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Adefovir Dipivoxil Oral tablet

It is used to treat chronic hepatitis B

Generic Name: adefovir  |  Brand Name: Hepsera

Brand Names: Hepsera

There is an FDA Alert for this drug. Click here to view it.

What is this medicine?

ADEFOVIR (a DEF o veer) is an antiviral medicine. It is used to treat chronic hepatitis B. This medicine will not cure or prevent hepatitis B infection. It will not work for colds, flu, or other viral infections.

What should I tell my health care provider before I take this medicine?

They need to know if you have any of these conditions:
  • HIV or AIDS
  • kidney disease
  • an unusual or allergic reaction to adefovir, other medicines, foods, dyes, or preservatives
  • pregnant or trying to get pregnant
  • breast-feeding

How should I use this medicine?

Take this medicine by mouth with a glass of water. Follow the directions on the prescription label. You can take this medicine with or without food. Take your medicine at regular intervals. Do not take your medicine more often than directed. Take all of your medicine as directed even if you think you are better. Do not skip doses or stop your medicine early.

Talk to your pediatrician regarding the use of this medicine in children. While this drug may be prescribed for children as young as 12 years of age for selected conditions, precautions do apply.

What if I miss a dose?

If you miss a dose, take it as soon as you can. If it is almost time for your next dose, take only that dose. Do not take double or extra doses.

What may interact with this medicine?

Do not take this medicine with any of the following medications:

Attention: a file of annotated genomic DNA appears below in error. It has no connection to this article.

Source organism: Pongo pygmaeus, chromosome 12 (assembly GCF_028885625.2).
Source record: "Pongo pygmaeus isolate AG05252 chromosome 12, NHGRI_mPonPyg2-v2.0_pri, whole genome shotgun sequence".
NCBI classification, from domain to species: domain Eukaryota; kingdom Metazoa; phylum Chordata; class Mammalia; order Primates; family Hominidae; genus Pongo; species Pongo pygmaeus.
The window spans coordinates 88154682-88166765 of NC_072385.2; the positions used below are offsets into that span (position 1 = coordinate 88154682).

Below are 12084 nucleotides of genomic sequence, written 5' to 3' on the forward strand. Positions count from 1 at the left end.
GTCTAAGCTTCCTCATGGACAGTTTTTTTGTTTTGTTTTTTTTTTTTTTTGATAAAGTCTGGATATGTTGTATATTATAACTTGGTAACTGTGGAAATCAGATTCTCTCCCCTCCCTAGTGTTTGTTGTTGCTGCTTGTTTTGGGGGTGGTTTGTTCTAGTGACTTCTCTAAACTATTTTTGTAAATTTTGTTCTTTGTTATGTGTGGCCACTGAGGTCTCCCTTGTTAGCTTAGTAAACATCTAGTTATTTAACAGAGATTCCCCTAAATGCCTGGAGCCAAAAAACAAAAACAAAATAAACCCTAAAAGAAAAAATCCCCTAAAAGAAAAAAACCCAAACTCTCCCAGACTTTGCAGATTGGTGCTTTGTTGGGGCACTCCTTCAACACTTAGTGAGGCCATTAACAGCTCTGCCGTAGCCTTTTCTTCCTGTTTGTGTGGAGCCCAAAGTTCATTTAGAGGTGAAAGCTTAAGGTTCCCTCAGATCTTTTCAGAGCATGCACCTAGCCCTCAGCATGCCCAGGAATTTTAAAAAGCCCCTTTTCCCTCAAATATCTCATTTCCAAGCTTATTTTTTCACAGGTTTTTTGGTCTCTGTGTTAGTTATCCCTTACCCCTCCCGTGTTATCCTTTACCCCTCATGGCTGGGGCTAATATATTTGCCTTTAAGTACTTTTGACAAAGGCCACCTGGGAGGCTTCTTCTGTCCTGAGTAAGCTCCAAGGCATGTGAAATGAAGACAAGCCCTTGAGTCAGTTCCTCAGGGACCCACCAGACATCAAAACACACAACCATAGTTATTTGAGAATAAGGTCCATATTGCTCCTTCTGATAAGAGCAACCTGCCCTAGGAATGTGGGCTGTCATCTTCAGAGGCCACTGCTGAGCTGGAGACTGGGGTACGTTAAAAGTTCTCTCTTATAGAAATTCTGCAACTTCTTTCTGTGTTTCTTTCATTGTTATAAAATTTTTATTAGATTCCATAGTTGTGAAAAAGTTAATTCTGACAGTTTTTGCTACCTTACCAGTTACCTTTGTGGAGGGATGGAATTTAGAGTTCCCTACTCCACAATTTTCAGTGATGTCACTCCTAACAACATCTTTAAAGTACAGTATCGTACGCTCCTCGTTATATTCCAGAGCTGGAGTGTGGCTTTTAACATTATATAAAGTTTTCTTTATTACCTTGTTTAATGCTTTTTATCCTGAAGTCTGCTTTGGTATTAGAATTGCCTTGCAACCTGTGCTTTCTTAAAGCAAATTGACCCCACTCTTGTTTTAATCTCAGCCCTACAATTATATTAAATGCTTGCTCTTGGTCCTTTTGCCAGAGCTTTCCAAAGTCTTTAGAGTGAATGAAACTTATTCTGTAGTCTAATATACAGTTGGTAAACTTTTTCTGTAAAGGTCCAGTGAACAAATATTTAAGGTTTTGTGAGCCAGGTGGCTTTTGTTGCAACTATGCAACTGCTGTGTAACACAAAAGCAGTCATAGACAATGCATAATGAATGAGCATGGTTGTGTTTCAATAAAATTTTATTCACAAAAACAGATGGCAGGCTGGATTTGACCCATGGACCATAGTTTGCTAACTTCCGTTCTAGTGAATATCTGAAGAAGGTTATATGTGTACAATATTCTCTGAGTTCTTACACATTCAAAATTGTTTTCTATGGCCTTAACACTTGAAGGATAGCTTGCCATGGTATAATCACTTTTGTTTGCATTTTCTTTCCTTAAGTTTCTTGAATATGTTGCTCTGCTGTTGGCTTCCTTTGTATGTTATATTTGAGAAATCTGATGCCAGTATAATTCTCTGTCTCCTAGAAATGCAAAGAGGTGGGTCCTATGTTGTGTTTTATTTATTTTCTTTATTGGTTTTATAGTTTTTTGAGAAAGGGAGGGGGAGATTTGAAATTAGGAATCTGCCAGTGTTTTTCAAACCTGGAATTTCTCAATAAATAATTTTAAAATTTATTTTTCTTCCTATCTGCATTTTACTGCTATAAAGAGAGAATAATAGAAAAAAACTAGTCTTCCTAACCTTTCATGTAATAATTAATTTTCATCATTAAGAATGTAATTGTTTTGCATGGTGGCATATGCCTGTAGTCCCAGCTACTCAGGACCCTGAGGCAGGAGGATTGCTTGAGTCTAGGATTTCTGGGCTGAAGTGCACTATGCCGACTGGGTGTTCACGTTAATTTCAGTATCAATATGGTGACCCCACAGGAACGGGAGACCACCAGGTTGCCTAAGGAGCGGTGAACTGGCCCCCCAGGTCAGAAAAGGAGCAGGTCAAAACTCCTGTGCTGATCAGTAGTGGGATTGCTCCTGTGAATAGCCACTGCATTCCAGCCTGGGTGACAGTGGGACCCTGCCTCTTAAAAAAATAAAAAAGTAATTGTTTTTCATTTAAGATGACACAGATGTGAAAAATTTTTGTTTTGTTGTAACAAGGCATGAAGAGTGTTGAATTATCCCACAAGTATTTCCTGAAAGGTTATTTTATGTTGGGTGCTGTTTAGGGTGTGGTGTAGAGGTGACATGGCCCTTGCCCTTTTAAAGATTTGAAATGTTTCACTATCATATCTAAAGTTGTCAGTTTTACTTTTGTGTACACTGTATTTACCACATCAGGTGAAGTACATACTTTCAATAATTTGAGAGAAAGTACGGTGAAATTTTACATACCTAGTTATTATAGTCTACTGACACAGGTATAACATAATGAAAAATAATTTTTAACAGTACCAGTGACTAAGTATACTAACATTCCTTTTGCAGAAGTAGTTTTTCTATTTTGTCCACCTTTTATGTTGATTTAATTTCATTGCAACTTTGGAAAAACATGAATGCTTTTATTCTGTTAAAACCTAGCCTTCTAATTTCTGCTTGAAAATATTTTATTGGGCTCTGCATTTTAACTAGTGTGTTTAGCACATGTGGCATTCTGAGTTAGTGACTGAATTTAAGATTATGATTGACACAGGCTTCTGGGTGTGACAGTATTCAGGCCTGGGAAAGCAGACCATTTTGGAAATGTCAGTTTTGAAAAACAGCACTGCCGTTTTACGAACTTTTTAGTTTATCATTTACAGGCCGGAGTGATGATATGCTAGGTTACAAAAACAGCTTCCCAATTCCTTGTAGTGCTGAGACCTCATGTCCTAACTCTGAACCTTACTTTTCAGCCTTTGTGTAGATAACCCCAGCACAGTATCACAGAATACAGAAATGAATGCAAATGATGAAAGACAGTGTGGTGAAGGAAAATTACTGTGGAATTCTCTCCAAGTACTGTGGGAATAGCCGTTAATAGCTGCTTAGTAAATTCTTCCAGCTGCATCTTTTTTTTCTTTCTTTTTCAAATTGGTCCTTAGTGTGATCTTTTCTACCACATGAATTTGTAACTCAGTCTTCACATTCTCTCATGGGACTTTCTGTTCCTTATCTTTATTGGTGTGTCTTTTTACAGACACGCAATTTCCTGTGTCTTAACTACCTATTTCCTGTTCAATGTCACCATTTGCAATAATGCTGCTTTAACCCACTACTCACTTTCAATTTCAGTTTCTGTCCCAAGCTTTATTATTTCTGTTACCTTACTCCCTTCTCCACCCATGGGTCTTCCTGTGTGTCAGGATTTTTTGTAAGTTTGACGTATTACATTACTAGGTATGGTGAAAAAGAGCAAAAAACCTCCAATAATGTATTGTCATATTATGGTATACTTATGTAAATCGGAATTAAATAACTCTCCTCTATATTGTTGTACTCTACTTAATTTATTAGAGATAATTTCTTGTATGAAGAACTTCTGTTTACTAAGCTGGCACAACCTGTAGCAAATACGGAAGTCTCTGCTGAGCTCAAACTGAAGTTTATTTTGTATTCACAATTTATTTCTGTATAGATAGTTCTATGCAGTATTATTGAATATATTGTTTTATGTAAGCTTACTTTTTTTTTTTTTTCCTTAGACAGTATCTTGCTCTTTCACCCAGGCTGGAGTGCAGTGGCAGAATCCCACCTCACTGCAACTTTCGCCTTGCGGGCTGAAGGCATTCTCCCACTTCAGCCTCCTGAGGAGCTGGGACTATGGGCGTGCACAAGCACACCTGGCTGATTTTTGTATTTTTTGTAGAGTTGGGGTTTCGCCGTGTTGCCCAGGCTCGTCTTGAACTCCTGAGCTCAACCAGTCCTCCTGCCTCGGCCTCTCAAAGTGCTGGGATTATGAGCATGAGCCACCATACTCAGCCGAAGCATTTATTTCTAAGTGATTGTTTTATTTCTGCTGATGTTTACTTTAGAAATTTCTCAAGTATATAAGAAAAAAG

• any medicine that contains tenofovir

This medicine may also interact with the following medications:

  • certain antibiotics given by injection (gentamicin, tobramycin, amikacin, vancomycin)
  • cyclosporine
  • dofetilide
  • NSAIDs, medicines for pain and inflammation, like ibuprofen or naproxen
  • medicines for HIV infection or AIDS
  • metformin
  • pemetrexed
  • tacrolimus

What should I watch for while using this medicine?

Visit your doctor or health care professional for regular check ups. Discuss any new symptoms with your doctor. You will need to have important blood work done while on this medicine. Blood tests will be used to check your liver function and hepatitis B virus levels.

A worsening of hepatitis can occur after stopping this medicine. Talk to your doctor before you stop taking this medicine. If you must stop the medicine, follow all the directions of your doctor.

Hepatitis B is spread to others through sexual or blood contact. Talk to your doctor about how to stop the spread of hepatitis B. This medicine will not cure hepatitis B infection and you can still get other problems associated with your disease or pass hepatitis B to others.

What side effects may I notice from receiving this medicine?

Side effects that you should report to your doctor or health care professional as soon as possible:
  • allergic reactions like skin rash, itching or hives, swelling of the face, lips, or tongue
  • breathing problems
  • dark urine
  • dizzy, lightheaded
  • fast, irregular heart beat
  • fever, chills, or frequent sore throat
  • general ill feeling or flu-like symptoms
  • light-colored stools
  • trouble passing urine or change in the amount of urine
  • unusual muscle pain
  • unusual stomach pain, such as right upper belly pain
  • unusually weak or tired
  • yellowing of the eyes or skin

Side effects that usually do not require medical attention (report to your doctor or health care professional if they continue or are bothersome):

  • diarrhea
  • headache
  • indigestion
  • itching
  • loss of appetite
  • nausea

Where should I keep my medicine?

Keep out of the reach of children.

Store at room temperature between 15 to 30 degrees C (59 to 86 degrees F). Keep container tightly closed. Throw away any unused medicine after the expiration date.

Remember, keep this and all other medicines out of the reach of children, never share your medicines with others, and use this medication only for the indication prescribed.


Last Updated: March 12, 2009
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